Personal Developement

The Art of Charm

Sexuality is extremely disruptive. The insecurities and emotions it stirs up can often cut short a relationship that would otherwise be deeper and longer lasting. The Charmer’s solution is to fulfill the aspects of sexuality that are so alluring and addictive—the focused attention, the boosted self-esteem, the pleasurable wooing, the understanding (real or illusory)—but subtract the sex itself. It’s not that the Charmer represses or discourages sexuality; lurking beneath the surface of any attempt at charm is a sexual tease, a possibility. Charm cannot exist without a hint of sexual tension. It cannot be maintained, however, unless sex is kept at bay or in the background.

Charm can be applied to a group as well as to an individual: a leader can charm the public. The dynamic is similar. The following are the laws of charm, culled from the stories of the most successful charmers in history.

personal-developement  The Art of Charm

Make your target the center of attention.

Charmers fade into the background; their targets become the subject of their interest. To be a Charmer you have to learn to listen and observe. Let your targets talk, revealing themselves in the process. As you find out more about them—their strengths, and more important their weaknesses—you can individualize your attention, appealing to their specific desires and needs, tailoring your flatteries to their insecurities. By adapting to their spirit and empathizing with their woes, you can make them feel bigger and better, validating their sense of self-worth. Make them the star of the show and they will become addicted to you and grow dependent on you. On a mass level, make gestures of self-sacrifice (no matter how fake) to show the public that you share their pain and are working in their interest, self-interest being the public form of egotism.

Be a source of pleasure.

No one wants to hear about your problems and troubles. Listen to your targets’ complaints, but more important, distract them from their problems by giving them pleasure. (Do this often enough and they will fall under your spell.) Being lighthearted and fun is always more charming than being serious and critical. An energetic presence is likewise more charming than lethargy, which hints at boredom, an enormous social taboo; and elegance and style will usually win out over vulgarity, since most people like to associate themselves with whatever they think elevated and cultured. In politics, provide illusion and myth rather than reality. Instead of asking people to sacrifice for the greater good, talk of grand moral issues. An appeal that makes people feel good will translate into votes and power.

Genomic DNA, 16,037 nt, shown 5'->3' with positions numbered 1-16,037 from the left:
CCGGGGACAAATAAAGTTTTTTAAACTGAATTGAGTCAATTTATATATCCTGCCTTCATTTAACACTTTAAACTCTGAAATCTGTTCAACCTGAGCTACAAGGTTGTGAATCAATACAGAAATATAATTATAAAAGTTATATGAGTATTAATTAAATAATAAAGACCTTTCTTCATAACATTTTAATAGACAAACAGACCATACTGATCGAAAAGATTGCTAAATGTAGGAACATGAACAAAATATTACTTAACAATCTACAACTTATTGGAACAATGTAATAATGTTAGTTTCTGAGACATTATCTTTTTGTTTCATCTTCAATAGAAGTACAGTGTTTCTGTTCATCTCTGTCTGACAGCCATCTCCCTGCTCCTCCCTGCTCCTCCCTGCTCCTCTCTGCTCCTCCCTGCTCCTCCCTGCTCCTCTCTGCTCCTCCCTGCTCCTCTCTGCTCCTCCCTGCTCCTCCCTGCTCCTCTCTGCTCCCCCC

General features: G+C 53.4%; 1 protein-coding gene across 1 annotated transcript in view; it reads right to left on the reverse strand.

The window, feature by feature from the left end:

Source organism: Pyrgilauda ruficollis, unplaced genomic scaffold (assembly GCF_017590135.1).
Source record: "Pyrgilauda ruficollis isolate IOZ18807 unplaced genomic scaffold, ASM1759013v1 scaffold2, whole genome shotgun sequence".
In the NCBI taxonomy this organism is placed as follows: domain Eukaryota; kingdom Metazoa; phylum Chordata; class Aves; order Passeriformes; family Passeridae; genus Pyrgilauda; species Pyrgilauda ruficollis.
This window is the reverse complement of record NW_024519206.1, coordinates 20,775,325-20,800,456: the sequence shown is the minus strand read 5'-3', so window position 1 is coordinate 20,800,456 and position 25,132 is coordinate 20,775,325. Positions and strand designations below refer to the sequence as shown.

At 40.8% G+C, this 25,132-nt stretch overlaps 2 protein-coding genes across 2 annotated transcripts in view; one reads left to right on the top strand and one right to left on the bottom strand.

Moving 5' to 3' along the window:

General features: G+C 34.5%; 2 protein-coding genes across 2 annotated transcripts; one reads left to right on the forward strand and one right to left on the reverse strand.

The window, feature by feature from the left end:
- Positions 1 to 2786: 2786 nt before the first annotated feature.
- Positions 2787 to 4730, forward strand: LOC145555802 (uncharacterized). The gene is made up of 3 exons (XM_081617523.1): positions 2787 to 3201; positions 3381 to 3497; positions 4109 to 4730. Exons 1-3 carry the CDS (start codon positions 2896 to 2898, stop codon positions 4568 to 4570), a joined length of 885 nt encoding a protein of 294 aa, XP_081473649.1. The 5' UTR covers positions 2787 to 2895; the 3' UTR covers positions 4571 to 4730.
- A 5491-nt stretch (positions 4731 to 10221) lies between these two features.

personal-developement  The Art of Charm

Bring antagonism into harmony.

The court is a cauldron of resentment and envy, where the sourness of a single brooding Cassius can quickly turn into a conspiracy. The Charmer knows how to smooth out conflict. Never stir up antagonisms that will prove immune to your charm; in the face of those who are aggressive, retreat, let them have their little victories. Yielding and indulgence will charm the fight out of any potential enemies. Never criticize people overtly—that will make them insecure, and resistant to change. Plant ideas, insinuate suggestions. Charmed by your diplomatic skills, people will not notice your growing power.

Lull your victims into ease and comfort.

Charm is like the hypnotist’s trick with the swinging watch: the more relaxed the target, the easier it is to bend him or her to your will. The key to making your victims feel comfortable is to mirror them, adapt to their moods. People are narcissists— they are drawn to those most similar to themselves. Seem to share their values and tastes, to understand their spirit, and they will fall under your spell. This works particularly well if you are an outsider: showing that you share the values of your adopted group or country (you have learned their language, you prefer their customs, etc.) is immensely charming, since for you this preference is a choice, not a question of birth. Never pester or be overly persistent—these uncharming qualities will disrupt the relaxation you need to cast your spell.

personal-developement  The Art of Charm

Show calm and self-possession in the face of adversity.

Adversity and setbacks actually provide the perfect setting for charm. Showing a calm, unruffled exterior in the face of unpleasantness puts people at ease. You seem patient, as if waiting for destiny to deal you a better card—or as if you were confident you could charm the Fates themselves. Never show anger, ill temper, or vengefulness, all disruptive emotions that will make people defensive. In the politics of large groups, welcome adversity as a chance to show the charming qualities of magnanimity and poise. Let others get flustered and upset—the contrast will redound to your favor. Never whine, never complain, never try to justify yourself.

Make yourself useful.

If done subtly, your ability to enhance the lives of others will be devilishly seductive. Your social skills will prove important here: creating a wide network of allies will give you the power to link people up with each other, which will make them feel that by knowing you they can make their lives easier. This is something no one can resist. Follow-through is key: so many people will charm by promising a person great things—a better job, a new contact, a big favor—but if they do not follow through they make enemies instead of friends. Anyone can make a promise; what sets you apart, and makes you charming, is your ability to come through in the end, following up your promise with a definite action. Conversely, if someone does you a favor, show your gratitude concretely. In a world of bluff and smoke, real action and true helpfulness are perhaps the ultimate charm.

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